Seventeenth Sunday after Pentecost, September 16, 2018, Proper 19, Year B

Please see How to Use Lection Connection

Full lections can be read here.

Based on the Readings as Set

First Reading (Proverbs 1:20-33)

Wisdom calls out to both the simple and the scoffer to listen to her or find themselves in ruin and unable to save themselves from circumstances of their own making. Those who take Wisdom to heart, who fear the Lord, will find security and peace.

Psalm (19)

Even though the creation itself cannot speak it does declare God’s word. Like the sun revives the earth each day, the Law of God joyfully revives the soul. Following it has its own rewards. Our thoughts, as well as our words, need to be in tune with God’s ways.

Second Reading (James 3:1-12)

James warns that teachers should take care because they will be held to a higher standard. The tongue, although small, can be the spark that sets off a poisonous fire. If it utters both blesses and curses it is only reflecting the unperfected heart of the speaker.

Gospel (Mark 8:27-38)

In response to Jesus’ question, Peter identifies him as the Messiah. Jesus then says that he will suffer, die, and then rise again. Peter strongly objects, but Jesus emphasizes that God’s way is that both he and his followers are to lose their lives in order to save them.

CONNECTION SUGGESTIONS

  • The way of God, although contrary to human inclinations, leads to life and peace
  • Be careful little tongue what you say
  • What we say reflects who we are
  • True faithfulness is more than skin deep

Based on the Alternative Readings

First Reading (Isaiah 50:4-9a)

Isaiah speaks of the servant of the Lord, a teacher whose word sustains the weary and is determined to accomplish his appointed task in spite of suffering. He knows the Lord is near to help and no one has grounds to say that he is guilty of anything wrong.

Psalm (116:1-9)

The Psalmist speaks of having called to the Lord in a life-threatening crisis and being delivered from death. The Lord protects those who simply trust in him and delivers them from death, enabling them to walk before him among the living.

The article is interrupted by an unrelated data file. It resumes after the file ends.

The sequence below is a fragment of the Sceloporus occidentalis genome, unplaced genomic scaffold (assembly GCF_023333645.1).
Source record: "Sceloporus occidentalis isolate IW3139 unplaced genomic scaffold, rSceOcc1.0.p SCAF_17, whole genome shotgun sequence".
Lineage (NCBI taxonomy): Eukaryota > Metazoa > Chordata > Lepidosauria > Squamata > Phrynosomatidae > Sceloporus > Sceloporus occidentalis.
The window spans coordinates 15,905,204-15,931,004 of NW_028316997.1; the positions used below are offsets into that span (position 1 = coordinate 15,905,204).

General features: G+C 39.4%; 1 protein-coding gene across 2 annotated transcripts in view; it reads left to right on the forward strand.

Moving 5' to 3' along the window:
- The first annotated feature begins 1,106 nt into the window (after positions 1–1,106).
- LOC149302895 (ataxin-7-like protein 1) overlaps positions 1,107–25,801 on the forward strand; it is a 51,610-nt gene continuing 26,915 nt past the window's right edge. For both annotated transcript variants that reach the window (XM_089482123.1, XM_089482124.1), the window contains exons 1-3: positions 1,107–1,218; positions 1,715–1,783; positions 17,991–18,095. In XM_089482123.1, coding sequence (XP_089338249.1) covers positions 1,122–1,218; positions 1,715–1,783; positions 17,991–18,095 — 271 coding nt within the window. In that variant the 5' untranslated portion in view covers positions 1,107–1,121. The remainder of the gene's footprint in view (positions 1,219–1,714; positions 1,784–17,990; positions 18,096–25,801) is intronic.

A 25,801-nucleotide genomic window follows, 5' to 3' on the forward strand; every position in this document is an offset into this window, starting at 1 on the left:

Second Reading (James 3:1-12)

James warns that teachers should take care because they will be held to a higher standard. The tongue, although small, can be the spark that sets off a poisonous fire. If it utters both blesses and curses it is only reflecting the unperfected heart of the speaker.

Gospel (Mark 8:27-38)

In response to Jesus’ question, Peter identifies him as the Messiah. Jesus then says that he will suffer, die, and then rise again. Peter strongly objects, but Jesus emphasizes that God’s way is that both he and his followers are to lose their lives in order to save them.

CONNECTION SUGGESTIONS

  • The way of God, although contrary to human inclinations, leads to life and peace
  • God will sustain the faithful, even through death itself
  • Be careful little tongue what you say
  • The call to teach the Word of God is both scary and rewarding

 

Seventeenth Sunday after Pentecost, October 1, 2017, Proper 21, Year A

Please see How to Use Lection Connection

Full lections can be read here.

Based on the Readings as Set

First Reading (Exodus 17:1-7)

Having complained earlier about bitter water, now the Israelites test Yahweh by quarrelling with Moses because they find no water at Rephidim. Again Yahweh miraculously provides for them, this time having Moses strike a rock and cause water to come out. A very frustrated Moses gives the place the name “Testing” and “Quarrelling”.

Psalm (78:1-4, 12-16)